Finally, any of the above mentioned loans can be financed through the Tennessee Housing Development Agency (THDA). To qualify for a THDA loan, you must meet both the income eligibility requirements and the county acquisition limit set forth. So you could get a THDA conventional loan, but you couldn’t get a $417,000 home with it. What’s most attractive about THDA is its very competitive rate on a 30 year fixed loan at or below the normal conventional market rate. THDA has grant programs available to its borrowers to assist with down payments if necessary. There are some guidelines that THDA is more stringent on, but usually they don’t pose a problem for a borrower who is considering this product.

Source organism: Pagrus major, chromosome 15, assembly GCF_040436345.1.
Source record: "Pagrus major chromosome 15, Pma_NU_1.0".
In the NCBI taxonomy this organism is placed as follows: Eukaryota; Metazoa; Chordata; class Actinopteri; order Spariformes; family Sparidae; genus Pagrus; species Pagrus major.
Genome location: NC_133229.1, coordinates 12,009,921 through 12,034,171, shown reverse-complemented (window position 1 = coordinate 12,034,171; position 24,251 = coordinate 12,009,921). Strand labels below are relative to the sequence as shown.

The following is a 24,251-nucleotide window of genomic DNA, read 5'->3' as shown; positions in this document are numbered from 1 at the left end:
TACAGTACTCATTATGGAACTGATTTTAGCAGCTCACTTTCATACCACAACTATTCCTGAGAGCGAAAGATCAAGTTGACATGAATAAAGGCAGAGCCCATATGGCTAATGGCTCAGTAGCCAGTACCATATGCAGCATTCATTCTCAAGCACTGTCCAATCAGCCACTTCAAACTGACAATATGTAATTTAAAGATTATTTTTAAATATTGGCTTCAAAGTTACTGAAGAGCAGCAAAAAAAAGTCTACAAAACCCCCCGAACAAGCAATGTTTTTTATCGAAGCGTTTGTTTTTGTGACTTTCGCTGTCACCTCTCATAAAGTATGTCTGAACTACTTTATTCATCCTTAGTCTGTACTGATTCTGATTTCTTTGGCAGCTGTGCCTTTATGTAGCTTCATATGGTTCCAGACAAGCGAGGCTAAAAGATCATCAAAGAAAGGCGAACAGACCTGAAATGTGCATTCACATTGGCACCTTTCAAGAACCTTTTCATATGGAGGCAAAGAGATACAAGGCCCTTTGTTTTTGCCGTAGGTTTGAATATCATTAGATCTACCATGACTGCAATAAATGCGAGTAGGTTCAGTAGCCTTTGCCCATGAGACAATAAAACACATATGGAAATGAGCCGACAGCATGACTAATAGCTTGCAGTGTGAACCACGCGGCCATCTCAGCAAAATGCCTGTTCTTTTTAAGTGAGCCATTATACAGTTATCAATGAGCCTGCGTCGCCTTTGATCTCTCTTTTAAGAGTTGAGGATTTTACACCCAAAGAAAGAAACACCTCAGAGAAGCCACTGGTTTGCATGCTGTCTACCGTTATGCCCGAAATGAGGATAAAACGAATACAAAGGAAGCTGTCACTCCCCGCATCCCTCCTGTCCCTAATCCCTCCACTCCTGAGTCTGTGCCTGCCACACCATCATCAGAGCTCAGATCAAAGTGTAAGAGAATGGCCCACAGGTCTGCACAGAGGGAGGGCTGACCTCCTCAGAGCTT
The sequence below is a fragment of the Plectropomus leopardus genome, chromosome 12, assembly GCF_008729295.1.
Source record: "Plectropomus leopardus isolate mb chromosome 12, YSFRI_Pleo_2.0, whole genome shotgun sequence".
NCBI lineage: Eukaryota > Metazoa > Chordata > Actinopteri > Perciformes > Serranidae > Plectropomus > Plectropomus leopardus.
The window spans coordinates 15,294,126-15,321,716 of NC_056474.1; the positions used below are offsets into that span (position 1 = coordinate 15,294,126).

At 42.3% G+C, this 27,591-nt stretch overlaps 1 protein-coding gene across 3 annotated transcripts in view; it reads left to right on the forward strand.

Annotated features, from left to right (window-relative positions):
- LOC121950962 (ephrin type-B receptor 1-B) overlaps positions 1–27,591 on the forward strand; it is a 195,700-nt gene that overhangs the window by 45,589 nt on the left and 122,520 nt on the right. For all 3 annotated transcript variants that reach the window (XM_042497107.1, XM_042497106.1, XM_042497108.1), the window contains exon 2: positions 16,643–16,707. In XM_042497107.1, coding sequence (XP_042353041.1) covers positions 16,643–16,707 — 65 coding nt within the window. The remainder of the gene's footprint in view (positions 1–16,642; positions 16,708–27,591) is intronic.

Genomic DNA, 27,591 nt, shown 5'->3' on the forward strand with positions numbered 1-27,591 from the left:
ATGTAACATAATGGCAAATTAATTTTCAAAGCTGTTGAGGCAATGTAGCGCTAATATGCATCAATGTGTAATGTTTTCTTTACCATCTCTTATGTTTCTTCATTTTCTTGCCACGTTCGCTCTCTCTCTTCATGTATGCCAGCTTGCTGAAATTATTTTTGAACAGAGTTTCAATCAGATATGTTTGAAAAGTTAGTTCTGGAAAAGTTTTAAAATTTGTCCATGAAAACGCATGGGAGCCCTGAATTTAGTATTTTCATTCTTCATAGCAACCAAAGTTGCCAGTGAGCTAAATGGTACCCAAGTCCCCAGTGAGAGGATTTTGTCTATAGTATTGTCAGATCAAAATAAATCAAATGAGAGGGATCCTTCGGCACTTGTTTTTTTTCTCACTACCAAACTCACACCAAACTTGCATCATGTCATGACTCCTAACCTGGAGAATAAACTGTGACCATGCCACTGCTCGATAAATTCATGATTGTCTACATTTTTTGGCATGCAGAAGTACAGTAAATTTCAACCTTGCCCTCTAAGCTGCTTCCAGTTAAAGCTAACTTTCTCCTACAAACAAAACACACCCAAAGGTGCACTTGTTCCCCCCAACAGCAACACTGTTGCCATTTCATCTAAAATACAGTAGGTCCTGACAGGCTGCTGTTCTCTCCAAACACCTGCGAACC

So, when you call your mortgage lender, you can now at least have some idea of what type of loan you are interested in hearing more about. And trust me, your lender will probably be able to give you further customized choices once you decide which loan will best suit your needs.

Friday, May 2, 2008

Free Money! - Save $200.00 on your Home Loan

Click the title to apply online.
If you or someone you know is looking for a home loan or to refinance - give me a call and save $200.00 on closing costs.